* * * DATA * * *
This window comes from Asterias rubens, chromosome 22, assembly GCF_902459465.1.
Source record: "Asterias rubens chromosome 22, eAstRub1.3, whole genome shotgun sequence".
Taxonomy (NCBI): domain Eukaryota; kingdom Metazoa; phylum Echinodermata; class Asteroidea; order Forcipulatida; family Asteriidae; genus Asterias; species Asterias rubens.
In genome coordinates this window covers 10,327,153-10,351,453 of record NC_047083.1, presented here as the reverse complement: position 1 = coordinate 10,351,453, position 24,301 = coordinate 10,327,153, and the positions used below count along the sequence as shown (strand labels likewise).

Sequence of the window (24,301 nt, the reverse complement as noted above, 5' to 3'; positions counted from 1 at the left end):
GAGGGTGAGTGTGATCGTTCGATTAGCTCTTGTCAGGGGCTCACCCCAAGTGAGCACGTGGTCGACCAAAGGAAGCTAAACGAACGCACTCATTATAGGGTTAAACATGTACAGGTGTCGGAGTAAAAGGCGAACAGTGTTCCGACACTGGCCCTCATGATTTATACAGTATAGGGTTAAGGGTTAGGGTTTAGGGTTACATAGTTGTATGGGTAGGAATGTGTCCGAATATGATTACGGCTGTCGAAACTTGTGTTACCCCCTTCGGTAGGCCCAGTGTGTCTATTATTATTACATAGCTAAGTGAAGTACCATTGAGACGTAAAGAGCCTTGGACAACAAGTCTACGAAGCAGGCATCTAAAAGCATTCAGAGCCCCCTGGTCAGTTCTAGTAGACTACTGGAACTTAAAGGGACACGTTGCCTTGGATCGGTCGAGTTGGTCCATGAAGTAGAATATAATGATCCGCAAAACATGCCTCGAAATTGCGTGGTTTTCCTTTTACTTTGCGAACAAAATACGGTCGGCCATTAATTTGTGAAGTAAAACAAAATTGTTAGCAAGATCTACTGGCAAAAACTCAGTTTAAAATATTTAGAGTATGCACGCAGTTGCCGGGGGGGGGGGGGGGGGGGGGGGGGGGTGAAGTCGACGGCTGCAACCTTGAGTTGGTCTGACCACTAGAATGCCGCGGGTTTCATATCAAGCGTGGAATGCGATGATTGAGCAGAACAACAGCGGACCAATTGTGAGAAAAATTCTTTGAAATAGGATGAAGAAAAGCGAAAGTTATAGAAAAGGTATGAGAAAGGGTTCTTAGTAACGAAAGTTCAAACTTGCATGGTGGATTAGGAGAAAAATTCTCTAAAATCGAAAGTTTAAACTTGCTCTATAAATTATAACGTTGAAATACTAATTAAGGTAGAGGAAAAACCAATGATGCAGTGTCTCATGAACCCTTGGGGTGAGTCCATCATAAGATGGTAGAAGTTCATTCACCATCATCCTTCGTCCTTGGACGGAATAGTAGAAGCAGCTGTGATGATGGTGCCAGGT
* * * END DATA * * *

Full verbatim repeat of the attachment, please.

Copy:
This window comes from Asterias rubens, chromosome 22, assembly GCF_902459465.1.
Source record: "Asterias rubens chromosome 22, eAstRub1.3, whole genome shotgun sequence".
Taxonomy (NCBI): domain Eukaryota; kingdom Metazoa; phylum Echinodermata; class Asteroidea; order Forcipulatida; family Asteriidae; genus Asterias; species Asterias rubens.
In genome coordinates this window covers 10,327,153-10,351,453 of record NC_047083.1, presented here as the reverse complement: position 1 = coordinate 10,351,453, position 24,301 = coordinate 10,327,153, and the positions used below count along the sequence as shown (strand labels likewise).

Sequence of the window (24,301 nt, the reverse complement as noted above, 5' to 3'; positions counted from 1 at the left end):
GAGGGTGAGTGTGATCGTTCGATTAGCTCTTGTCAGGGGCTCACCCCAAGTGAGCACGTGGTCGACCAAAGGAAGCTAAACGAACGCACTCATTATAGGGTTAAACATGTACAGGTGTCGGAGTAAAAGGCGAACAGTGTTCCGACACTGGCCCTCATGATTTATACAGTATAGGGTTAAGGGTTAGGGTTTAGGGTTACATAGTTGTATGGGTAGGAATGTGTCCGAATATGATTACGGCTGTCGAAACTTGTGTTACCCCCTTCGGTAGGCCCAGTGTGTCTATTATTATTACATAGCTAAGTGAAGTACCATTGAGACGTAAAGAGCCTTGGACAACAAGTCTACGAAGCAGGCATCTAAAAGCATTCAGAGCCCCCTGGTCAGTTCTAGTAGACTACTGGAACTTAAAGGGACACGTTGCCTTGGATCGGTCGAGTTGGTCCATGAAGTAGAATATAATGATCCGCAAAACATGCCTCGAAATTGCGTGGTTTTCCTTTTACTTTGCGAACAAAATACGGTCGGCCATTAATTTGTGAAGTAAAACAAAATTGTTAGCAAGATCTACTGGCAAAAACTCAGTTTAAAATATTTAGAGTATGCACGCAGTTGCCGGGGGGGGGGGGGGGGGGGGGGGGGGGTGAAGTCGACGGCTGCAACCTTGAGTTGGTCTGACCACTAGAATGCCGCGGGTTTCATATCAAGCGTGGAATGCGATGATTGAGCAGAACAACAGCGGACCAATTGTGAGAAAAATTCTTTGAAATAGGATGAAGAAAAGCGAAAGTTATAGAAAAGGTATGAGAAAGGGTTCTTAGTAACGAAAGTTCAAACTTGCATGGTGGATTAGGAGAAAAATTCTCTAAAATCGAAAGTTTAAACTTGCTCTATAAATTATAACGTTGAAATACTAATTAAGGTAGAGGAAAAACCAATGATGCAGTGTCTCATGAACCCTTGGGGTGAGTCCATCATAAGATGGTAGAAGTTCATTCACCATCATCCTTCGTCCTTGGACGGAATAGTAGAAGCAGCTGTGATGATGGTGCCAGGT